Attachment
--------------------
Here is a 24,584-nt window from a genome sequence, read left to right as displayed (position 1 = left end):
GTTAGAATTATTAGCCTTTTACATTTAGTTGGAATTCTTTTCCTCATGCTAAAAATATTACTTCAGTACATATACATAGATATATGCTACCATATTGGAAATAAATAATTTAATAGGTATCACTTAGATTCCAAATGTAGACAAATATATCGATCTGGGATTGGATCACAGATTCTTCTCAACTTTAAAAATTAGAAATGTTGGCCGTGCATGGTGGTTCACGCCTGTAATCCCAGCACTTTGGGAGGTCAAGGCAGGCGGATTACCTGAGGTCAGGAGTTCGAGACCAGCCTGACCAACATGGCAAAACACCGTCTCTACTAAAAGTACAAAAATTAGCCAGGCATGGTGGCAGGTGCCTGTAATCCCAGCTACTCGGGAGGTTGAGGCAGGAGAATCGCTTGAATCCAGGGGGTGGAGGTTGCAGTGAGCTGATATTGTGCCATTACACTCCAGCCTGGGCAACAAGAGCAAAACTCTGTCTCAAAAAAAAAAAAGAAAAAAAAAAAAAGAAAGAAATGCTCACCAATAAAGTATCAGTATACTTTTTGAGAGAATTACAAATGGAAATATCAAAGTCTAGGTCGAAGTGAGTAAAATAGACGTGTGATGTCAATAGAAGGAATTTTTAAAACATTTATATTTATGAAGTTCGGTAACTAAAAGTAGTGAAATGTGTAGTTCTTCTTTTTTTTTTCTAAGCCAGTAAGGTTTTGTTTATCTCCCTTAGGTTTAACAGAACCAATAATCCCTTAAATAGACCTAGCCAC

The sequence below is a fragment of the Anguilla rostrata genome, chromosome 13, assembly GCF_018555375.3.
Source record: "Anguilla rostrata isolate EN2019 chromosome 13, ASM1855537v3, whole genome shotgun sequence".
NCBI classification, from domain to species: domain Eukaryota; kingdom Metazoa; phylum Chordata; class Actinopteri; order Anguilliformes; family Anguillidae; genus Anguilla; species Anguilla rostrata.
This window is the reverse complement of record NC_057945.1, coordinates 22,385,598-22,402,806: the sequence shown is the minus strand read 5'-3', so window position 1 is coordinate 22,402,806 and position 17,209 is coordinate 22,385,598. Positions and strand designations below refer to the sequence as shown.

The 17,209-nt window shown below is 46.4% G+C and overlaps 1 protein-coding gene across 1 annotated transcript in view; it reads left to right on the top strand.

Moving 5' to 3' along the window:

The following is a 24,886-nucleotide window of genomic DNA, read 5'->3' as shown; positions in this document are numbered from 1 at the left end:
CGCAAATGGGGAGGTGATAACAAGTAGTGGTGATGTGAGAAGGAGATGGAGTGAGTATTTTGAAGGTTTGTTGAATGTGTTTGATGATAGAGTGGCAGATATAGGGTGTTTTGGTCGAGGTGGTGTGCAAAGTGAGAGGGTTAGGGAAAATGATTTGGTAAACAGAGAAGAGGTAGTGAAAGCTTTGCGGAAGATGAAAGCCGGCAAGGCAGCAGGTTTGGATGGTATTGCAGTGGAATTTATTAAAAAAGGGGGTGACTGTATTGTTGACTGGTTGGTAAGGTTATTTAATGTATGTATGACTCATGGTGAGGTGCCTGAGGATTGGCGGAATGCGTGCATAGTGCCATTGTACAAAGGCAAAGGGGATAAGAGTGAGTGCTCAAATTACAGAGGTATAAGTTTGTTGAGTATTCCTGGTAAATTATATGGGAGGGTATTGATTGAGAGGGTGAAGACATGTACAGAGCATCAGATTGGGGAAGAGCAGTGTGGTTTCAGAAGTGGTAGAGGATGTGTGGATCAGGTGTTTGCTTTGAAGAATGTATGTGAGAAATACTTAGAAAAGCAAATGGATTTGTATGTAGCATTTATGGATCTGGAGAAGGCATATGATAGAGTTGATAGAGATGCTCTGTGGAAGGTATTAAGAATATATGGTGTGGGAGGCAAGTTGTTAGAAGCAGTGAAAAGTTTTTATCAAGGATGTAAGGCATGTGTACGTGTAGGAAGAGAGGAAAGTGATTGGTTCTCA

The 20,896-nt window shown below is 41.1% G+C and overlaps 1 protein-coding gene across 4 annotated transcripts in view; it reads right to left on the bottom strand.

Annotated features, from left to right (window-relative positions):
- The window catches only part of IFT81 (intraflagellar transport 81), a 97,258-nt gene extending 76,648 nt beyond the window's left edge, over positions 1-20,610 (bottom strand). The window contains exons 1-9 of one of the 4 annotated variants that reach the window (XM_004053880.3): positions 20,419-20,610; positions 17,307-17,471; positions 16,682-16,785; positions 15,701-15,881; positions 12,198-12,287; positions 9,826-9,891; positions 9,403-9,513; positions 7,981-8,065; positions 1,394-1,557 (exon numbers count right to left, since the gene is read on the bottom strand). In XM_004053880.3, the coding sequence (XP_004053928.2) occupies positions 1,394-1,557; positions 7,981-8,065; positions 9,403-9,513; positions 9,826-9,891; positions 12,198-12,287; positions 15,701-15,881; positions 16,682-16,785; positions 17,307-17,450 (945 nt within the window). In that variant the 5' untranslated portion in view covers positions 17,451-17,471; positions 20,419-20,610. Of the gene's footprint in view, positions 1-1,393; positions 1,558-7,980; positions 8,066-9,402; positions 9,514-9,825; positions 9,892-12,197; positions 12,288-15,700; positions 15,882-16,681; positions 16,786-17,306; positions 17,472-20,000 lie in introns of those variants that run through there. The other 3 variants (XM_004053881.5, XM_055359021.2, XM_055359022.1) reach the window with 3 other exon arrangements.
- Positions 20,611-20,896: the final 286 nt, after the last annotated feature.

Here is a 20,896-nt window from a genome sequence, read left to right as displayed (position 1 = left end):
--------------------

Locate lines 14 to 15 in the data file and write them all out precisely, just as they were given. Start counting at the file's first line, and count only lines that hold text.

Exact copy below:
- Positions 20,611-20,896: the final 286 nt, after the last annotated feature.

Here is a 20,896-nt window from a genome sequence, read left to right as displayed (position 1 = left end):